Project FIGHT

Project FIGHT (Freeing Individuals Gripped by Human Trafficking) provides comprehensive case management for victims of human trafficking found in North Carolina, and works to generate education and awareness about human trafficking in the community. Project FIGHT is also the leader of the Rapid Response Team of the Triangle, where they collaborate efforts amongst service providers including law enforcement, legal aid, and medical/mental health providers. Project FIGHT works with these agencies to connect clients with basic needs, mental health assessments, education, employment, housing, and other resources. Since its inception in 2011, Project FIGHT has seen over 140 cases of human trafficking in North Carolina. On January 9, 2015, the North Carolina Human Trafficking Commission presented Project FIGHT with the Survivor Care Award. In 2016, the program expanded its statewide effort to include five different locations across North Carolina.

In 2011, Project FIGHT was birthed in North Carolina with the goal of bringing freedom to individuals gripped by human trafficking across the state of North Carolina. Project FIGHT strategically targets 4 major components in order to effectively combat the varying and unique issues surrounding human trafficking: Education/Awareness, Outreach, Case Management, and Collaboration.

Project FIGHT initially began the case management program through Office for Victims of Crime (OVC) Federal funding as a sub-grantee of NC CASA (The North Carolina Coalition Against Sexual Assault). Through this grant, Project FIGHT was able to hire two full-time case managers to begin working on cases in the Triangle Area and beyond. The program was given a target of serving 12 victims over the course of two years. Project FIGHT served 12 victims in the first few months alone, and noticed that the need for human trafficking victim services was much greater than originally anticipated and spanned across the state. Due to the funding requirements, Project FIGHT began serving mostly foreign born clients, but as one of the few case management programs in the state, they received calls to serve domestic victims as well. The need to expand to serve all victims of human trafficking was evident. Each year, the number of victim referrals grew and as the 2011 OVC grant came to a close, Project FIGHT searched for additional sources of funding to expand the program and address the gap in services.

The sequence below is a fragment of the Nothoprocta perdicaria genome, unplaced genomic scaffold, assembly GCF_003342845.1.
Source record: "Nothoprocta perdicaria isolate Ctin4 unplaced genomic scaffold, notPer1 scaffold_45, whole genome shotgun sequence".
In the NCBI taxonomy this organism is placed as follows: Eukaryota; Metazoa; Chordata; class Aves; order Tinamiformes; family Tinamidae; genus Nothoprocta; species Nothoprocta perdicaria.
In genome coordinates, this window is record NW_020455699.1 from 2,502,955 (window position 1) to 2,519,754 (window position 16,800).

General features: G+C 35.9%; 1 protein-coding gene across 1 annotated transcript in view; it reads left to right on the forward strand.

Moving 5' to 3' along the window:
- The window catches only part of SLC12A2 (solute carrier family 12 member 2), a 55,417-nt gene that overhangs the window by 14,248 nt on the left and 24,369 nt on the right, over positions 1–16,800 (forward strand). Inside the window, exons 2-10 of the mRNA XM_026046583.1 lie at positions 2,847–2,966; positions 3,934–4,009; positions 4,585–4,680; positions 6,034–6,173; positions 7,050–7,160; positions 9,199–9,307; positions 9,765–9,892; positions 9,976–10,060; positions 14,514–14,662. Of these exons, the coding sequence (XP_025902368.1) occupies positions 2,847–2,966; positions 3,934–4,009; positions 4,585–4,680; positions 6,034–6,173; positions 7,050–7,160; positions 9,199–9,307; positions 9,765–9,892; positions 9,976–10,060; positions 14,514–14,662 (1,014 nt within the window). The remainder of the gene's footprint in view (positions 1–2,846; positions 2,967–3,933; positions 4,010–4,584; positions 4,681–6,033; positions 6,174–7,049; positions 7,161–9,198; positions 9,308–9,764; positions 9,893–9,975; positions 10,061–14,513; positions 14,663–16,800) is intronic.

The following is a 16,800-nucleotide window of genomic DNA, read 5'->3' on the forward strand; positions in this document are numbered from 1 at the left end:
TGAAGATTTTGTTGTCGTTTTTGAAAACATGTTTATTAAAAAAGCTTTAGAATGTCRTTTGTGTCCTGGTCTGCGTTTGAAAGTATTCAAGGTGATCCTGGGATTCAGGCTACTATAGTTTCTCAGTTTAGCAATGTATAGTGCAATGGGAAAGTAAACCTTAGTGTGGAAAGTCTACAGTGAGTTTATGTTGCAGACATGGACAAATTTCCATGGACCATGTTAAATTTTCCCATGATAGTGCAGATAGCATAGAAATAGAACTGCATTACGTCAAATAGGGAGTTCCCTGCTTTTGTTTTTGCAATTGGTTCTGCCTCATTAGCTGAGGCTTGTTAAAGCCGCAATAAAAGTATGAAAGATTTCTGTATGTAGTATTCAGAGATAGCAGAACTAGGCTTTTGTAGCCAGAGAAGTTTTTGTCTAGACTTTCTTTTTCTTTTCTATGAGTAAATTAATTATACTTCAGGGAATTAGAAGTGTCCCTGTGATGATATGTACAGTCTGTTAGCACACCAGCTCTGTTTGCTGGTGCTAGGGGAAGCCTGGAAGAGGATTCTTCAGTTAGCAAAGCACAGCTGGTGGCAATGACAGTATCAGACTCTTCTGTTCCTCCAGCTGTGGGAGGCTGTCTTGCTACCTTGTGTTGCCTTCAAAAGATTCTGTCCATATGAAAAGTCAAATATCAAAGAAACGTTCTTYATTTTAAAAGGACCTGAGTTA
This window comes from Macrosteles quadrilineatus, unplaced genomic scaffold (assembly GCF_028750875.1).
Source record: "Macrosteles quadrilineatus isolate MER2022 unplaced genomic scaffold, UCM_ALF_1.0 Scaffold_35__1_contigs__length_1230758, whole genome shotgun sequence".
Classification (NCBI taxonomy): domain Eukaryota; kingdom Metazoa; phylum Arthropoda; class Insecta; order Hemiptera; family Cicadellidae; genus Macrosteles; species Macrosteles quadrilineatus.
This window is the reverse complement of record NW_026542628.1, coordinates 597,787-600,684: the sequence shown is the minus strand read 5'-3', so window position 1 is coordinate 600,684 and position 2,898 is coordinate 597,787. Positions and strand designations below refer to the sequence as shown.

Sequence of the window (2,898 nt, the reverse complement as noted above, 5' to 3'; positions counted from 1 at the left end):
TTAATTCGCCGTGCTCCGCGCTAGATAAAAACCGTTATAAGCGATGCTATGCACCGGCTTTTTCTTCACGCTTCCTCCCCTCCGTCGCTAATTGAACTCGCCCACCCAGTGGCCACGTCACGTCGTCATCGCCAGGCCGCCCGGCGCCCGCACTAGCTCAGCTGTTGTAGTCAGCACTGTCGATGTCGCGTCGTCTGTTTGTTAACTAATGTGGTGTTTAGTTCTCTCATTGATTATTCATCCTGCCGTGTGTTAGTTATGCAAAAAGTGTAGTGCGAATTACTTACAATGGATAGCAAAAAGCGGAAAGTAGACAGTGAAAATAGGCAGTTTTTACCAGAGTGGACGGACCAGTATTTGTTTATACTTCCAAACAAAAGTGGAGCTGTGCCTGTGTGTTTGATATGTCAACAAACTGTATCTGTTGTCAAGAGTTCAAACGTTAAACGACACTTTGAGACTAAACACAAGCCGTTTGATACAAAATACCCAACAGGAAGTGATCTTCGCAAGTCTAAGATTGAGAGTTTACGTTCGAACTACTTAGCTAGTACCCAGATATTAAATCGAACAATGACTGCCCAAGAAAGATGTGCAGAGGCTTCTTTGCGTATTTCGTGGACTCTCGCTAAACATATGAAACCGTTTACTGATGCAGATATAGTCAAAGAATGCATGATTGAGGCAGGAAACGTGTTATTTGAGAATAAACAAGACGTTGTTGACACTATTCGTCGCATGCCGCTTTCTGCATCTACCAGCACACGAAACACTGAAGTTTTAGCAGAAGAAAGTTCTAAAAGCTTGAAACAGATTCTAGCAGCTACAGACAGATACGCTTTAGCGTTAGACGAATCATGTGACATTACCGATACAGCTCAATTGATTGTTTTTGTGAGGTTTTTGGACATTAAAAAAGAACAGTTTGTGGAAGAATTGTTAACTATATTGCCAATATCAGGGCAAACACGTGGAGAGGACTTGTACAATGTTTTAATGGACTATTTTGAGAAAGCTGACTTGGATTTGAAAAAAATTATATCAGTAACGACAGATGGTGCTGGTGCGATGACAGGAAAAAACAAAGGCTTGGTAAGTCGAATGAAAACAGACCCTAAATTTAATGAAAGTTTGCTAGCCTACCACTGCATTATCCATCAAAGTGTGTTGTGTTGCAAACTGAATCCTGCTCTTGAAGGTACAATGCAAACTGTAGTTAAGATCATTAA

In April 2014 Project FIGHT was awarded the Governor’s Crime Commission Grant which provides funding for one case manager, some emergency shelter housing, Client transportation costs, food, clothing, and other services for all victims in NC. Project FIGHTs reach and number of cases has increased throughout North Carolina. In the spring of 2014, a new position was established for a Project FIGHT Program Coordinator, to coordinate Project FIGHT’s collaborative efforts in identification of victims and services for victim. The position was filled in August of 2014.

Since September of 2014, with a grant from the Department of Justice Office for Victims of Crime, Project FIGHT expanded and enhanced Project FIGHT’s statewide efforts with the addition of case managers and additional funding to meet housing and other service needs for clients. After working with OVC on grant revisions and meeting their special provisions, Project FIGHT’s new case managers and enhanced statewide program began in March 2015. This grant funds a case manager in Raleigh, adds case managers in The Salvation Army New Bern and Salisbury locations, and provides the opportunity for Project FIGHT to begin a Supportive Housing Program / funding for other client service needs. At that time, The Project FIGHT Program consisted of the Project FIGHT Coordinator supervising four case managers in Raleigh (2), New Bern (1) and Salisbury (1) Salvation Army locations. The Project FIGHT Program has been provided the opportunity to develop collaborative statewide efforts to identify victims and build effective comprehensive case management and services to more victims of human trafficking.

In January of 2016, the Salisbury position was moved to Charlotte Area Command. As of October 2016 under GCC funding, a Lead Case Manager in Raleigh and case managers in both Asheville and Greenville were added to the Project FIGHT program.

View video below to learn more about the FIGHT against human trafficking:

Questions? Contact the Project FIGHT team here.